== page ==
In Suez, tribal loyalties raise fears of Islamist and liberal parties alike

SUEZ — Even though Suez is hardly a Bedouin or tribal city, liberal and Islamist powers have agreed that kinship and tribal loyalties there will likely impact the results of Egypt's second round of People's Assembly polls, which started on Wednesday.

The coastal city of Suez — which overlooks the Suez Canal, one of the pillars of Egypt's economy — is one of the governorates that's allocated the lowest number of parliamentary seats in the second phase of elections.

In Suez, there are only six seats up for grabs in parliament, four of them to be won through the list-based system and the remaining two through the single-winner system.

Of the city’s half a million residents, 340,000 people are eligible to vote.

Party leaders and political activists claim that tribal loyalties still exist in Suez. There are “societies” formed by the big families, most of whom have Nubian or Upper Egyptian origins. They moved to Suez many years ago and set up major economic projects, which gave them influence over voters.

Activists believe that, as in other governorates in Upper Egypt and Sinai, kinship and tribal affiliations largely determine the orientations of voters.

Wessam Abed, an activist from Kefaya and a member of the New Ghad Party, said, “Oddly enough, most families in Suez  are aware that the candidates to whom they give their votes are of no use to them and that parliamentary membership for them is just another tool to protect their interests, yet they still give them their votes.”

Those candidates who have the support of big families are running for single-winner seats or on the lists of some parties formed by remnants of the National Democratic Party (NDP), such as the Reform and Development and Egypt National parties.

For example, al-Qadri Raslan, a candidate running for a single-winner seat and previously an MP for the NDP in parliament’s 2005 session, is a likely winner in the governorate because he has the support of the Barahma society.

Oddly still, Suez was one of the earliest Egyptian cities to join the 25 January revolution, with the first revolution martyr killed there.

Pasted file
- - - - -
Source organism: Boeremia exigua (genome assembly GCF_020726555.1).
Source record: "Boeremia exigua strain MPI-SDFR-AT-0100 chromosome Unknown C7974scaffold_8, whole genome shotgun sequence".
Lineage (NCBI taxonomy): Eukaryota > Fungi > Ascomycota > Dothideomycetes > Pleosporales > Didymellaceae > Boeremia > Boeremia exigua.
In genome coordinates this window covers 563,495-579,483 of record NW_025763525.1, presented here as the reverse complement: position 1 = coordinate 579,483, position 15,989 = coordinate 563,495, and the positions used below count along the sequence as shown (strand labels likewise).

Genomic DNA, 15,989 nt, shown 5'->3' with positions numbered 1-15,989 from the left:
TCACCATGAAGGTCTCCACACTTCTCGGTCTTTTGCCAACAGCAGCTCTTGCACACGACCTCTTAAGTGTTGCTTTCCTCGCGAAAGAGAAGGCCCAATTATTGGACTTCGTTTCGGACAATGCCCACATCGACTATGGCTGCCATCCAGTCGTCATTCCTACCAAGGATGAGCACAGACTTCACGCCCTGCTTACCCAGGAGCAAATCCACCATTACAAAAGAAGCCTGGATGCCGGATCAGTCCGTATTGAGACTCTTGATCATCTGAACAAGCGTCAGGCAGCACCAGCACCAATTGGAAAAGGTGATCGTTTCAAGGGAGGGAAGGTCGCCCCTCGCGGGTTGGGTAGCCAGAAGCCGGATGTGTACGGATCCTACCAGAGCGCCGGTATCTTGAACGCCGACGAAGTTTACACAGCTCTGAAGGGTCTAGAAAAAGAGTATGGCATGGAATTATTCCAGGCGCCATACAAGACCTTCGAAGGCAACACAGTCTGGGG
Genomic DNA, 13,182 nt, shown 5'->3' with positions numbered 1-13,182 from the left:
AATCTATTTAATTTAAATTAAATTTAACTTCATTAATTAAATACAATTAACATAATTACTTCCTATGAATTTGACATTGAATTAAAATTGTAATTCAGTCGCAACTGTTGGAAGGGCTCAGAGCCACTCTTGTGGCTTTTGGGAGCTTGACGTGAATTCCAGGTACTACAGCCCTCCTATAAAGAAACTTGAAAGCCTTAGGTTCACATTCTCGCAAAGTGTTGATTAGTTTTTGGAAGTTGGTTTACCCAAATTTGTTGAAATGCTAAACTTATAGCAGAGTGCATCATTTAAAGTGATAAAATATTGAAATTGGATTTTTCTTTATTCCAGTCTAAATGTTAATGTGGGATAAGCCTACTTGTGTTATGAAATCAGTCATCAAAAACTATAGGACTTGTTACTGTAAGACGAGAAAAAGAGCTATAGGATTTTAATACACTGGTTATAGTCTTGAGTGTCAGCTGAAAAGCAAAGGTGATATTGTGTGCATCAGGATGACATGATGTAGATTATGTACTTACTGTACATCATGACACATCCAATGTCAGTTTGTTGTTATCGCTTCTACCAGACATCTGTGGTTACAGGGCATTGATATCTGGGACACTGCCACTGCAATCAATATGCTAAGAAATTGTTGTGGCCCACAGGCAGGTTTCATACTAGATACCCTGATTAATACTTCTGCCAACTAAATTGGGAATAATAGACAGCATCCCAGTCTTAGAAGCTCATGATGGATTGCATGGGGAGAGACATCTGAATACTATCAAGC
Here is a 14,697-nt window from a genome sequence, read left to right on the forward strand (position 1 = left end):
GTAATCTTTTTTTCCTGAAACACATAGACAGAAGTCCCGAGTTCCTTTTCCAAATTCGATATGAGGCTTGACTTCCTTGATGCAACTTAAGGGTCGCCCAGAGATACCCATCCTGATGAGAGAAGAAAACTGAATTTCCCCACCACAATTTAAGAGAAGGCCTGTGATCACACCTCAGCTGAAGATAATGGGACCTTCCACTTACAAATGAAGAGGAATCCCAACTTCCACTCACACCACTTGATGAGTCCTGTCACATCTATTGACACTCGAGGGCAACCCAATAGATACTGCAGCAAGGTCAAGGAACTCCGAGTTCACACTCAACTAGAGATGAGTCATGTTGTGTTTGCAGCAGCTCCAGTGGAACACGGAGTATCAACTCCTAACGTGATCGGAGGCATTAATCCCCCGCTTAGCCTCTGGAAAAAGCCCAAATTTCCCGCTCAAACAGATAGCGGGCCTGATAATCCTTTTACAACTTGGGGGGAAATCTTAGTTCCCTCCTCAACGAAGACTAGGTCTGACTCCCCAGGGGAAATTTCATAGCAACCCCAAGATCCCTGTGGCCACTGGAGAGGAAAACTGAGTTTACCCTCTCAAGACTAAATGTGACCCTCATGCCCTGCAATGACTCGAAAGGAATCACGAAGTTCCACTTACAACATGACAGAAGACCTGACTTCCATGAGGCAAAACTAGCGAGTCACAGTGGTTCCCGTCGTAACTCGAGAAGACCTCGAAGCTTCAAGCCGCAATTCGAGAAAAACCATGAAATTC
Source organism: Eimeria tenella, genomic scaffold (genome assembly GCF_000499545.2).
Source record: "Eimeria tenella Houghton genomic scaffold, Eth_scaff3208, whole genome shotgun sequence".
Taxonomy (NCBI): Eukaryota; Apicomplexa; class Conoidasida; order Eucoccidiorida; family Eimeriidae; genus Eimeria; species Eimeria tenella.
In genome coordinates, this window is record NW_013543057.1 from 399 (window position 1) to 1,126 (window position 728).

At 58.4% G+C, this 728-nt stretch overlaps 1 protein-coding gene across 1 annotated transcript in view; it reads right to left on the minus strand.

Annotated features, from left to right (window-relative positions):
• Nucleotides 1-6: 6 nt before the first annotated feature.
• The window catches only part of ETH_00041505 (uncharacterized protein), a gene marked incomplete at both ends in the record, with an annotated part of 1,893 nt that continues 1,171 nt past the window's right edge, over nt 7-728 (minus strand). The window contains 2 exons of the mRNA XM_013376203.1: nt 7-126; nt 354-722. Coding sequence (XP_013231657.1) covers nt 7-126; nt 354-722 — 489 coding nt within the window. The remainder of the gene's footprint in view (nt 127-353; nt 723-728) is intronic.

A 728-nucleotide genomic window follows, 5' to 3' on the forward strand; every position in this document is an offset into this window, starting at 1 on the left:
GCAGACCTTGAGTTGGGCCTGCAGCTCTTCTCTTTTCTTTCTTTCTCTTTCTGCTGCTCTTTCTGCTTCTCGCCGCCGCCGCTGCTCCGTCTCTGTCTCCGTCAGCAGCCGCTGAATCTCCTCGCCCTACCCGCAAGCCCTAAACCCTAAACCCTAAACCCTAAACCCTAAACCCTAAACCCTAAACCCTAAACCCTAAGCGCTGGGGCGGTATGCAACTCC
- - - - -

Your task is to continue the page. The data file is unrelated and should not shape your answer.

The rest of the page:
Abed believes that the antagonism between the police and Suez residents caused by violations committed by the former regime is largely why Suez was at the forefront of the revolution.

“The scene in January was like a showdown between the people in Suez and the police. But this does not mean that many residents will cease to support candidates that belong to the former regime.”

The Salafi-led Nour party, however, is determined to change the rules of the game. Although several governorate leaders said NDP remnants remain strong, Nour is confident it will see favorable results.

Abdel Khaleq Mohamed, a candidate on top of Nour’s party list in the first constituency in Suez, said, “We cannot deny the ability of those candidates to mobilize votes … but we trust that many others who do not belong to those big families are aware of the effectiveness of Nour.”

He added that Nour Party has achieved popularity through the presence of its members at mosques to give lessons and raise people's awareness of jurisprudential and social issues.

Nour is contesting all six seats allocated for Suez. Observers say Nour is the dark horse in the elections, having managed to scoop up 25 percent of seats in the first phase even though it is running for the first time.

The Muslim Brotherhood's Freedom and Justice Party, which has seized about 40 percent of seats in the first phase of the election, is Nour’s closest competitor. However, political activists believe Nour has an edge over the Brotherhood’s Freedom and Justice Party because Nour has been quite active in the city lately.

The Egyptian Bloc and some liberal parties, such as Adl, Democratic Front and New Ghad parties, are also competing for seats in Suez, but their mission may be the hardest because several of their candidates are running for the first time and are completely unknown to voters.

Egypt's youngest parliamentary candidate, Wasat Party's Ahmed Shabaan, 25, is running for the professional seat in the first constituency in Suez.. Even though several young residents in Suez are enthusiastic about his candidacy, they acknowledged that he does not have a strong chance of winning in face of NDP remnants and Salafi leaders.

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